The Changing Seasons – August (and a bit of July thrown in)

It started in mid-July with an extreme weather storm event on the West Coast and Marlborough regions. Roads were so badly damaged with many slips, slumps, under and onto the two main roads into the Marlborough Sounds, they were impassable for most of the residents and those of us that could drive out had to negotiate muddy unstable roads.

August arrived and whilst the roads were still closed, some of our quiz team could make it to our local tavern. We were very organised for the 70s dress up theme – and the questions. We won by a big majority – probably something to do with the average age of our team. We had lots of general and specific knowledge of the 1970s. After all, it was a great decade dedicated to music, movies and fashion, and we had all lived through it. One of us had even been to the ABBA museum and sung Dancing Queen as the 5th member of the group.

We socialised at dinner parties and popped into the tavern again to watch the rugby.  I prepared and printed our community newsletter at the local school. Chopping up several fallen trees and mulching the smaller branches occupied my significant other for most of the month – when it wasn’t raining and blowing some more.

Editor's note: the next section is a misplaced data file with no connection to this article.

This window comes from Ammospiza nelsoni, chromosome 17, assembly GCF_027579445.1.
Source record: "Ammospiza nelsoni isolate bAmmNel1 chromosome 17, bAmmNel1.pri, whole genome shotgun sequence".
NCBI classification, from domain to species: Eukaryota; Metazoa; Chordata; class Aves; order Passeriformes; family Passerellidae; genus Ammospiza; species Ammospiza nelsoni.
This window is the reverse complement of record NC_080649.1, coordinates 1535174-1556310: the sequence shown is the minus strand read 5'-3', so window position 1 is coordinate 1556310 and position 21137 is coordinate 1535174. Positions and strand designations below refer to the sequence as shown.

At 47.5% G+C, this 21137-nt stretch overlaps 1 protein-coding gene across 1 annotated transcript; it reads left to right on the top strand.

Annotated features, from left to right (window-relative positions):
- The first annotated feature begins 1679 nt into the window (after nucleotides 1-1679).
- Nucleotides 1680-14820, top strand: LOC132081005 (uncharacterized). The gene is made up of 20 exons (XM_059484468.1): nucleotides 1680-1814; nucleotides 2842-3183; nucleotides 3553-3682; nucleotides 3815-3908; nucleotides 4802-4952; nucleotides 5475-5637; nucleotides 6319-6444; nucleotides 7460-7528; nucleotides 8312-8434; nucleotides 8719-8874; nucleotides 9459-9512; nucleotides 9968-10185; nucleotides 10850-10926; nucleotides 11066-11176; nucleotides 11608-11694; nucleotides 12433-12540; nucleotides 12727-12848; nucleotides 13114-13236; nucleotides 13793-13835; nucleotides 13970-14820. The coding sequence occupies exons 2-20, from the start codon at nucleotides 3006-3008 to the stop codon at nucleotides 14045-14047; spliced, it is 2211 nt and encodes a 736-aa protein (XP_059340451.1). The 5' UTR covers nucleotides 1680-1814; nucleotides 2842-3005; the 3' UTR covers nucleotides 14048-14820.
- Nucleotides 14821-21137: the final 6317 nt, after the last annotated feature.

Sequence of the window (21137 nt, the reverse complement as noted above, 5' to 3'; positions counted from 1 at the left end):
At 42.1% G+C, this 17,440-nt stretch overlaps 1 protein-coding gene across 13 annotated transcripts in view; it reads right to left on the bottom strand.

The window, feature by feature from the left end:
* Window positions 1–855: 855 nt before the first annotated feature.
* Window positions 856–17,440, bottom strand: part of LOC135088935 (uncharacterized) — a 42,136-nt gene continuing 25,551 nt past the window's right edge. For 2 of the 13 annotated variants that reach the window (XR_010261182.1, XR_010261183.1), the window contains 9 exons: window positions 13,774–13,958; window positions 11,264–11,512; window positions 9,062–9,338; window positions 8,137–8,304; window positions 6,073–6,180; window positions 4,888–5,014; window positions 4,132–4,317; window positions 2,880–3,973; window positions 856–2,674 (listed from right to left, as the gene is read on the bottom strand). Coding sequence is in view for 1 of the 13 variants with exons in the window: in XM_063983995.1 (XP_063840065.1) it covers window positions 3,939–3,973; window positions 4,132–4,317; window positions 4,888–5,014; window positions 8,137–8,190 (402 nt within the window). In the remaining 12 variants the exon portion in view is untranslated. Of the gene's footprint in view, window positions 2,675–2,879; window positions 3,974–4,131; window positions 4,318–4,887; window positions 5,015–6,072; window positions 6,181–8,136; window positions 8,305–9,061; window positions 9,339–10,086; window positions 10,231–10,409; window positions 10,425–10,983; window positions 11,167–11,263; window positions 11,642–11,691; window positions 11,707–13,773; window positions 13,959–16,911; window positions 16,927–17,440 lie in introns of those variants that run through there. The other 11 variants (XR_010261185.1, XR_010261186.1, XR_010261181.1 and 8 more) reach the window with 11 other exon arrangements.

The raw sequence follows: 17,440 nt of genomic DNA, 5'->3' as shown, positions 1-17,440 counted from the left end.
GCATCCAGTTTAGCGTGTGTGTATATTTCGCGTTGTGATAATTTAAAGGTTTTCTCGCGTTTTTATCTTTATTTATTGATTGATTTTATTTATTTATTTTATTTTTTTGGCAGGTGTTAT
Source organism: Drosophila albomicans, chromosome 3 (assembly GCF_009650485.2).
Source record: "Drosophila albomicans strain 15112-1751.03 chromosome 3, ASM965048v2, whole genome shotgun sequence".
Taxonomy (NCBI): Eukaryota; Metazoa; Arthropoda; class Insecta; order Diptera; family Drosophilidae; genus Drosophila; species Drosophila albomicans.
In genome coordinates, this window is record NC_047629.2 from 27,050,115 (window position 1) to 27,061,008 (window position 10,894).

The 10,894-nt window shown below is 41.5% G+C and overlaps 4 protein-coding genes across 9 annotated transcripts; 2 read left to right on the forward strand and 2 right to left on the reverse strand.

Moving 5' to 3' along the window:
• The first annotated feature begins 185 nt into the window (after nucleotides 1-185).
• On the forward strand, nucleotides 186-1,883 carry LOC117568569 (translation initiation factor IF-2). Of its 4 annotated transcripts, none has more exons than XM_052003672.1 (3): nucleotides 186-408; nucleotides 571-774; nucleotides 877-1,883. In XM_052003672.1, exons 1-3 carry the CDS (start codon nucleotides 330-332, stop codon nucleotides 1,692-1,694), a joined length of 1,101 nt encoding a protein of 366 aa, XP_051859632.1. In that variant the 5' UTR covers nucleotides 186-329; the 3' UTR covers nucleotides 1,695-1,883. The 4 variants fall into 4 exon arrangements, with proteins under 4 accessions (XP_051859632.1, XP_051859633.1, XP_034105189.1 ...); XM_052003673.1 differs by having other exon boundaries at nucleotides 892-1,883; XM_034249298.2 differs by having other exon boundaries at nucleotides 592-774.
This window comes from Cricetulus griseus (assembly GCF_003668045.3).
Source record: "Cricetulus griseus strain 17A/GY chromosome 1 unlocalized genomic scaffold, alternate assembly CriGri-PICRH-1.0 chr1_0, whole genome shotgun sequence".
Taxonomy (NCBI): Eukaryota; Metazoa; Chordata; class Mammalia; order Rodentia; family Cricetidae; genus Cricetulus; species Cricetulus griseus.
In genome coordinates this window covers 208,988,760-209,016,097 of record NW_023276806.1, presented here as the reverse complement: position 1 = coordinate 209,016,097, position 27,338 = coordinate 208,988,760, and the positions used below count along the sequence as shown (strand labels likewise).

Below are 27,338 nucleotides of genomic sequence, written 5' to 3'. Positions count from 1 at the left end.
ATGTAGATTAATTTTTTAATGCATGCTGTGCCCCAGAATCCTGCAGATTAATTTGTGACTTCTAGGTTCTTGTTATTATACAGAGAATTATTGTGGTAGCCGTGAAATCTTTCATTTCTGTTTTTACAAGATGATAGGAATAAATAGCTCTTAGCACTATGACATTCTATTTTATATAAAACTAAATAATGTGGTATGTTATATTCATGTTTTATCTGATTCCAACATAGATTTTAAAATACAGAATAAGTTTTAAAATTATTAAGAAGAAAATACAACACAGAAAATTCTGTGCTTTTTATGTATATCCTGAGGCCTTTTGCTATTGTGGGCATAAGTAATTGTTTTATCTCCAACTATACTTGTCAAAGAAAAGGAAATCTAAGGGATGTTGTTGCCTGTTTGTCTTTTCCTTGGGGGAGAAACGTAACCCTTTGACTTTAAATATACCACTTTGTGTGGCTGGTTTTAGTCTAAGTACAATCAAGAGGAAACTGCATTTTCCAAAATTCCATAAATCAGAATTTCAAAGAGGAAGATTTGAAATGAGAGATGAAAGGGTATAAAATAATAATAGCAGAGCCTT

Due to the road closures, I had already been having a couple of SeniorNet committee meetings via Zoom so when I got the invite to join a zoom workshop on how to make stop motion animations, I thought – why not?  That was fun. 

After an eye check in Blenheim on Tuesday, we stocked up on groceries, had a meal in Picton then carefully negotiated the wrecked roads towards home, and settled in to watch the tv news……. And then came the Delta variant of Covid-19. 


Suddenly, overnight New Zealand went into Level 4 lockdown. Not only were we locked in by closed roads, we were now locked down as well. We had to cancel dental and car service appointments as we hunkered down to stop the spread. At least we had sufficient food, beer and wine for a couple of weeks – oh – and toilet paper! 


Whenever was I going to be able to get my new spectacle lens fitted? Last year’s lockdown resulted in the dental appointment being cancelled too. Bad timing I guess.